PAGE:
As an indicator of how influential, or dangerous, the Port Huron Statement has been perceived to be, the conservative jurist Robert H. Bork in his book Slouching Towards Gomorrah: Modern Liberalism and American Decline, describes the Statement as “disastrous,” an “ominous document” and “a guide to today’s cultural and political debacles.”

“ ‘Mickey, I’ve just seen the next Lenin,’ Dick Flacks, the Jewish son of CP [Communist Party] members, exulted to his wife, a fellow child of Jewish Party members, after he first met Tom Hayden—who himself came from a thoroughly unradical Irish Catholic family,” according to historian Michael Kazin in American Dreamers: How the Left Changed a Nation (p. 231).

A talk with Tom Hayden and other participants

After the initial waves of old friends and admirers and well-wishers, we got to talk with Mr. Hayden for a few minutes. We found him calm, kindly, tolerant, almost Zen-like, interested, still passionate but disciplined, focused. We talked some about the composition of the Statement, and told him about Levees Not War, mainly a conjunction of infrastructure, anti-war, and environment. Ever think of those three things together? All the time, he said with a smile, in all seriousness. Yes, this is someone who sees the interrelationships of things. He said he was in New Orleans just the week before and enjoyed it. Picking up on some things he had said in his remarks, we asked about the composition of the Port Huron Statement, and the positioning of the values section in the front, and who had contributed to the economics chapters (e.g., figures on income inequality, allocations for defense spending). He said much of the material on economics came from Robb Burlage. I don’t really remember how the values section came to be moved up to the front; I guess it was a group decision, after discussion. It just kind of came out where it came out, maybe about the fifth section, and someone suggested we move it to the front, which seemed like a good idea.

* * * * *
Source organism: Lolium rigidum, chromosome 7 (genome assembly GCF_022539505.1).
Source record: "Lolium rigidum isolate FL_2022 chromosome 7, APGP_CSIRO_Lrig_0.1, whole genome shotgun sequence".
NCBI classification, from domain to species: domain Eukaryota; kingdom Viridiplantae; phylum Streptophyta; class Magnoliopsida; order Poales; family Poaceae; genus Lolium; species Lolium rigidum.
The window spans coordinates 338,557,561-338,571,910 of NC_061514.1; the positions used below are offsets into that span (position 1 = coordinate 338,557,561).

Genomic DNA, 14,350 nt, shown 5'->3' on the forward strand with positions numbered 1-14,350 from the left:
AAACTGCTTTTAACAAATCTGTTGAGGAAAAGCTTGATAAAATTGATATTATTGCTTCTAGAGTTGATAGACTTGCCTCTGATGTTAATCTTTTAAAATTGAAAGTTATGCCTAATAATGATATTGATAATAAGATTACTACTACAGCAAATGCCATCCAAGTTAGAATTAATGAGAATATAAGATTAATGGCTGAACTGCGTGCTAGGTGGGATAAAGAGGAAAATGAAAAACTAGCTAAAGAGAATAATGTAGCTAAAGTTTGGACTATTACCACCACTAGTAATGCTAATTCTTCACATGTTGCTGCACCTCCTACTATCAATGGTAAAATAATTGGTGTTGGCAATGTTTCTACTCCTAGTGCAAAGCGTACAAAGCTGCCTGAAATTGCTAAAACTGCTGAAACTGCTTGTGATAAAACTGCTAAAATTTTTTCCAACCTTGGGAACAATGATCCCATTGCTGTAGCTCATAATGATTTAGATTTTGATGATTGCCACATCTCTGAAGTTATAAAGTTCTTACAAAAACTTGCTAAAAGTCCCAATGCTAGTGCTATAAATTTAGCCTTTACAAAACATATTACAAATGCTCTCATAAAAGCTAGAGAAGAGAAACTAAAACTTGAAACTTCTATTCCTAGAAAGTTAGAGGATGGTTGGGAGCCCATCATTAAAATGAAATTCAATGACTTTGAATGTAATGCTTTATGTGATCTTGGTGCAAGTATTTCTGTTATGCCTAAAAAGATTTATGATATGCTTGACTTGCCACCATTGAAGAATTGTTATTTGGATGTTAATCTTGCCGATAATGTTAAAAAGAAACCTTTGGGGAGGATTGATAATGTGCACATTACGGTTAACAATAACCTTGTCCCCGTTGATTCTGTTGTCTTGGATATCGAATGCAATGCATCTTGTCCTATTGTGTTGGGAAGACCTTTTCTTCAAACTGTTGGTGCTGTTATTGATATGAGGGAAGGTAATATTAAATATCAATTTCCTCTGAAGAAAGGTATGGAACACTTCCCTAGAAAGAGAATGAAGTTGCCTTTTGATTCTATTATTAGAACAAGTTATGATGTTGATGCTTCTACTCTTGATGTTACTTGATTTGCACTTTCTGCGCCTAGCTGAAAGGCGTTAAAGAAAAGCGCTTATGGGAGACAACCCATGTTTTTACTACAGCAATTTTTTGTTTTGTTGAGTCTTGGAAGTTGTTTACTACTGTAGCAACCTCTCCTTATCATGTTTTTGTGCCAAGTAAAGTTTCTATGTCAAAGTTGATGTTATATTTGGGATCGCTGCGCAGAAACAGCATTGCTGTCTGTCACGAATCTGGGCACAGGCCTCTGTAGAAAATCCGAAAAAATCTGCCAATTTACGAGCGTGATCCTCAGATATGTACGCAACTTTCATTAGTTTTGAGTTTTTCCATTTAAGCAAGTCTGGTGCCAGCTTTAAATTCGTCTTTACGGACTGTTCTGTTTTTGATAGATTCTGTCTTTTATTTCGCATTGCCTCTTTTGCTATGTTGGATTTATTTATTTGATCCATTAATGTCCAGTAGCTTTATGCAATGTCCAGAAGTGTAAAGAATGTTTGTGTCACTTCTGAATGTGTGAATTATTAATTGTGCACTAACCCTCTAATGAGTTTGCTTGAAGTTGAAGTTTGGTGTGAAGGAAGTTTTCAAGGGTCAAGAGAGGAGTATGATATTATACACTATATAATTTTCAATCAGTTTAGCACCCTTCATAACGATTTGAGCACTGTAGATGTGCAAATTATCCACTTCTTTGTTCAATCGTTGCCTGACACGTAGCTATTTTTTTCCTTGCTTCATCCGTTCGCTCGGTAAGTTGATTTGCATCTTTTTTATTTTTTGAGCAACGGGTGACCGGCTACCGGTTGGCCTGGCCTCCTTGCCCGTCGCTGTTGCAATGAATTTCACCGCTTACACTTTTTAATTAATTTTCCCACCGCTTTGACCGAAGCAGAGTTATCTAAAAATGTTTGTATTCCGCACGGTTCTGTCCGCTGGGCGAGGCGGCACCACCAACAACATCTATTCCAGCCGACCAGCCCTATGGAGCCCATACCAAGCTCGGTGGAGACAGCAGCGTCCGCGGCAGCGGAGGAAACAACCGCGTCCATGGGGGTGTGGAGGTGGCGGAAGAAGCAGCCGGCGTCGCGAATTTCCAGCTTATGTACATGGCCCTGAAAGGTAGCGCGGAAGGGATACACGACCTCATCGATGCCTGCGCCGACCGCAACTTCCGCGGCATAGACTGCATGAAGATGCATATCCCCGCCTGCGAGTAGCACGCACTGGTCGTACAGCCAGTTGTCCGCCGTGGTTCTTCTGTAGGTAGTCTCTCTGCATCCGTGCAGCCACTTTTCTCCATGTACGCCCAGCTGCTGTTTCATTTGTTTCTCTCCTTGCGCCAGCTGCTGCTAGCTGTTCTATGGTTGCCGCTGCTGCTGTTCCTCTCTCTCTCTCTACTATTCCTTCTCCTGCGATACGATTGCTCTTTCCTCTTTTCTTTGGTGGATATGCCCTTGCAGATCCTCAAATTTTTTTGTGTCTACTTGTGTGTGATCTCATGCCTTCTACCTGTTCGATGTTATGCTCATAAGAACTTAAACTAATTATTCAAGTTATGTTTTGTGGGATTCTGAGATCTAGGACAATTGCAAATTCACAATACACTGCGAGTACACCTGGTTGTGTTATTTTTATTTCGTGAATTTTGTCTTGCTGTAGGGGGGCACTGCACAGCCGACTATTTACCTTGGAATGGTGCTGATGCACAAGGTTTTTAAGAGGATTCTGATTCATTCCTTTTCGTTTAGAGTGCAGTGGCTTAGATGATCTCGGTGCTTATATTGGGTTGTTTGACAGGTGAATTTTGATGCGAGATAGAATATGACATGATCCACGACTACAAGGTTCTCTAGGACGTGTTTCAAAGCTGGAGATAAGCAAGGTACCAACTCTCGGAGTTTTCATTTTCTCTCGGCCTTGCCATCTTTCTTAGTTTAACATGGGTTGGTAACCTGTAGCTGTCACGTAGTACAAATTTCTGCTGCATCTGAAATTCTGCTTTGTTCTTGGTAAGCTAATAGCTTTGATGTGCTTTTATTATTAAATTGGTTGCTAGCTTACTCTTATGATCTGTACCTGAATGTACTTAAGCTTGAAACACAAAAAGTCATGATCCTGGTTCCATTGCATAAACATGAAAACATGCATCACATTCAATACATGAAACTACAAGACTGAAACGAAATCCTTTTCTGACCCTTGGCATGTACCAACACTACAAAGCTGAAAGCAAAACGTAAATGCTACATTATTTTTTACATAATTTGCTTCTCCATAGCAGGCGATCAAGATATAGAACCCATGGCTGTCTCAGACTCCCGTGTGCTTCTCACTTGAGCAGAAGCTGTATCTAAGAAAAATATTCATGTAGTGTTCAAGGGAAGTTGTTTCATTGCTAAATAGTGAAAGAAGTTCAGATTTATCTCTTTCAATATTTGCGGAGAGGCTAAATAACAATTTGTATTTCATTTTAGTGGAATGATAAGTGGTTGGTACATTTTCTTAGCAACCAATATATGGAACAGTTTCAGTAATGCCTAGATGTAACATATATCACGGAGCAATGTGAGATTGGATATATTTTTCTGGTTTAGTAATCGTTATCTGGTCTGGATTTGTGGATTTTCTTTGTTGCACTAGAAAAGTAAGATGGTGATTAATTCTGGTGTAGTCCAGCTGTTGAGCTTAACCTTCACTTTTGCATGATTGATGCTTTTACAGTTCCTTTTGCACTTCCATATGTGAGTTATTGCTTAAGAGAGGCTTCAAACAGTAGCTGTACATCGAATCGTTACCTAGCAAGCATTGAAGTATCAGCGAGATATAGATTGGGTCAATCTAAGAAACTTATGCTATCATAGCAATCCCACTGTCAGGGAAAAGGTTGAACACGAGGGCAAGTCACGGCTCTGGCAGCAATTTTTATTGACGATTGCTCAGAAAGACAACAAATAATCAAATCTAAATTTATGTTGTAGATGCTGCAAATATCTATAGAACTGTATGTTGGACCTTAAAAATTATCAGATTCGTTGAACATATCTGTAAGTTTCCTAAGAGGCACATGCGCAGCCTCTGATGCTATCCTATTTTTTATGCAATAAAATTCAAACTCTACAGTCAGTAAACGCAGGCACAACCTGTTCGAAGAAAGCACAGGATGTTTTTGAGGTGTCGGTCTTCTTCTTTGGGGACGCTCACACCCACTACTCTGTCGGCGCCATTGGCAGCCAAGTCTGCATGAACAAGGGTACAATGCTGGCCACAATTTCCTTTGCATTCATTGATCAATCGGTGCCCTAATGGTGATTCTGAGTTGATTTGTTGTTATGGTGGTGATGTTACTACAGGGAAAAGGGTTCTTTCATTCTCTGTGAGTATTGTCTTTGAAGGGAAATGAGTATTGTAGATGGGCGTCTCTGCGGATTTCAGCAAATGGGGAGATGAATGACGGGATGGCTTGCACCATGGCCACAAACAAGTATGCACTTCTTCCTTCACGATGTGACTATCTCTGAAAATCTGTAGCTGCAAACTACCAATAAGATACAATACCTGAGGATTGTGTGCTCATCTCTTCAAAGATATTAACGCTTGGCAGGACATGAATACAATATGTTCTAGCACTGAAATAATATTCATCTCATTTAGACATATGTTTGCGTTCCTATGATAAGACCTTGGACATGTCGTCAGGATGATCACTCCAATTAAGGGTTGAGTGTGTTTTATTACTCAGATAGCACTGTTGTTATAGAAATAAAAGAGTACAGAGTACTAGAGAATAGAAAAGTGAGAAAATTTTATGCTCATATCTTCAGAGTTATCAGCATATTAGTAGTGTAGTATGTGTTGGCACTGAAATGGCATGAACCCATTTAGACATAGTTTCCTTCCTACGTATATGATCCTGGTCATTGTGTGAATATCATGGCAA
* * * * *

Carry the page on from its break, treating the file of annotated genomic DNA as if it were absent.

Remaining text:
Chuck McDew told us that when he was chairman of SNCC (1961–64), one of his organizers was arrested in Baton Rouge for addressing students at Southern University about registering to vote. McDew went to Baton Rouge with $10,000 in cash to pay the organizer’s bail. McDew himself was arrested on spurious charges and spent many months in jail in Baton Rouge and more months at Angola state penitentiary. After that experience, he said, he wanted to leave the United States altogether.

Robb Burlage, who was editor of the student newspaper of the University of Texas at the time of the Port Huron meeting in June 1962, on Thursday evening made one of the most remarkable comments: We in the SDS (and the progressive movement generally in the 1960s) did not take responsibility, or prepare well enough, for “the craziness” that the 60s veered off into in the 1970s. There was so much to work on and there was only so much that could be accomplished in that brief period in history when the conditions were ripe, but looking back on it over the years it’s clear that we did not do enough to prepare for our accomplishments to last, to cultivate relationships with younger waves of students and activists.

Historian Michael Kazin addresses the shortcoming in his recent book American Dreamers: How the Left Changed a Nation:

Contemptuous of liberals, they failed to build durable interclass, interracial coalitions that might have sustained the new age of reform led by John Kennedy and Lyndon Johnson and prevented or delayed the rise of the New Right. Disenchanted with old formulas for remaking American society, they gave little thought to devising new ones. In the late 1960s and early 1970s, frustration at the lack of an alternative led an aggressive minority in the movement to take up one variety of Leninist dogma or another, while other activists sought to refashion a liberalism cleansed of Cold War hypocrisies. Neither project was successful. Soon, for the first time in over 150 years, no American radical movement survived that was worthy of the name.